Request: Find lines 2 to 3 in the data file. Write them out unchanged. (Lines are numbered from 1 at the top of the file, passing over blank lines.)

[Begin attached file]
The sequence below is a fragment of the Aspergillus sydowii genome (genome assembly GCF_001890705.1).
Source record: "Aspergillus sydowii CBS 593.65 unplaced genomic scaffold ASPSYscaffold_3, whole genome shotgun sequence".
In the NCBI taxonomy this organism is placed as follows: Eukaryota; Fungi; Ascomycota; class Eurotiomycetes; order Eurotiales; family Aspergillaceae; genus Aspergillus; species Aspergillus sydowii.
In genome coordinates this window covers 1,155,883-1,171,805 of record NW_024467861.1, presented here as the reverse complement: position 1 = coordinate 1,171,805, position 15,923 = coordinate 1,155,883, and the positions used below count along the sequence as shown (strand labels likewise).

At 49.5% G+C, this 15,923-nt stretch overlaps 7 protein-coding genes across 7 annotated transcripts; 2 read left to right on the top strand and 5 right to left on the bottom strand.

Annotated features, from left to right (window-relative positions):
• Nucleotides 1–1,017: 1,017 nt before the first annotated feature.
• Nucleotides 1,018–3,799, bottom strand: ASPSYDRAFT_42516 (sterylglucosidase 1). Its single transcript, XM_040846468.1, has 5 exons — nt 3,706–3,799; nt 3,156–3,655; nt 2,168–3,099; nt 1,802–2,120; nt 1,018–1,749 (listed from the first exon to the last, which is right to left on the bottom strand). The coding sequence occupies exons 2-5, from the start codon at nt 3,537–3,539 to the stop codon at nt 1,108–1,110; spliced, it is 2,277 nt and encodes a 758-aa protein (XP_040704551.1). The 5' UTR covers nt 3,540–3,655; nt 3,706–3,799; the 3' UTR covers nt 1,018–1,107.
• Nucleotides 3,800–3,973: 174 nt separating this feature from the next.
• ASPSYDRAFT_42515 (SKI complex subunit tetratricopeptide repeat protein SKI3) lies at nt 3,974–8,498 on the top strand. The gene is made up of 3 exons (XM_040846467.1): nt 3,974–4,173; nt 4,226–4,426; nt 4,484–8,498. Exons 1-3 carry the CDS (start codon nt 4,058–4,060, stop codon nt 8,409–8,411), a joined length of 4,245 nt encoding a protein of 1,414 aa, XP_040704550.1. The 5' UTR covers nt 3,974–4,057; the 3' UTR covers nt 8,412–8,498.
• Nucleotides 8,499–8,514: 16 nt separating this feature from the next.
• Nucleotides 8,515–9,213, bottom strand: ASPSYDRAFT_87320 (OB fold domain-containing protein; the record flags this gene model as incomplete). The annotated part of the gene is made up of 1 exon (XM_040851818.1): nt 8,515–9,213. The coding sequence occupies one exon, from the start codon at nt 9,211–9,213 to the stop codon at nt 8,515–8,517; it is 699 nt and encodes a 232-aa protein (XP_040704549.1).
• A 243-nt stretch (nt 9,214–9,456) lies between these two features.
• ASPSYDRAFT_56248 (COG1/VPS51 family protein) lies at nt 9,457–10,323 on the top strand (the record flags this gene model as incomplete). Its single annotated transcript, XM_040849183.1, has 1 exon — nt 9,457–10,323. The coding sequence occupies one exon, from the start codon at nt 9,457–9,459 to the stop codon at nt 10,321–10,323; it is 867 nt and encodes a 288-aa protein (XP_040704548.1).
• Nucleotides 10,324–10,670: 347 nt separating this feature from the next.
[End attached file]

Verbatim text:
Source record: "Aspergillus sydowii CBS 593.65 unplaced genomic scaffold ASPSYscaffold_3, whole genome shotgun sequence".
In the NCBI taxonomy this organism is placed as follows: Eukaryota; Fungi; Ascomycota; class Eurotiomycetes; order Eurotiales; family Aspergillaceae; genus Aspergillus; species Aspergillus sydowii.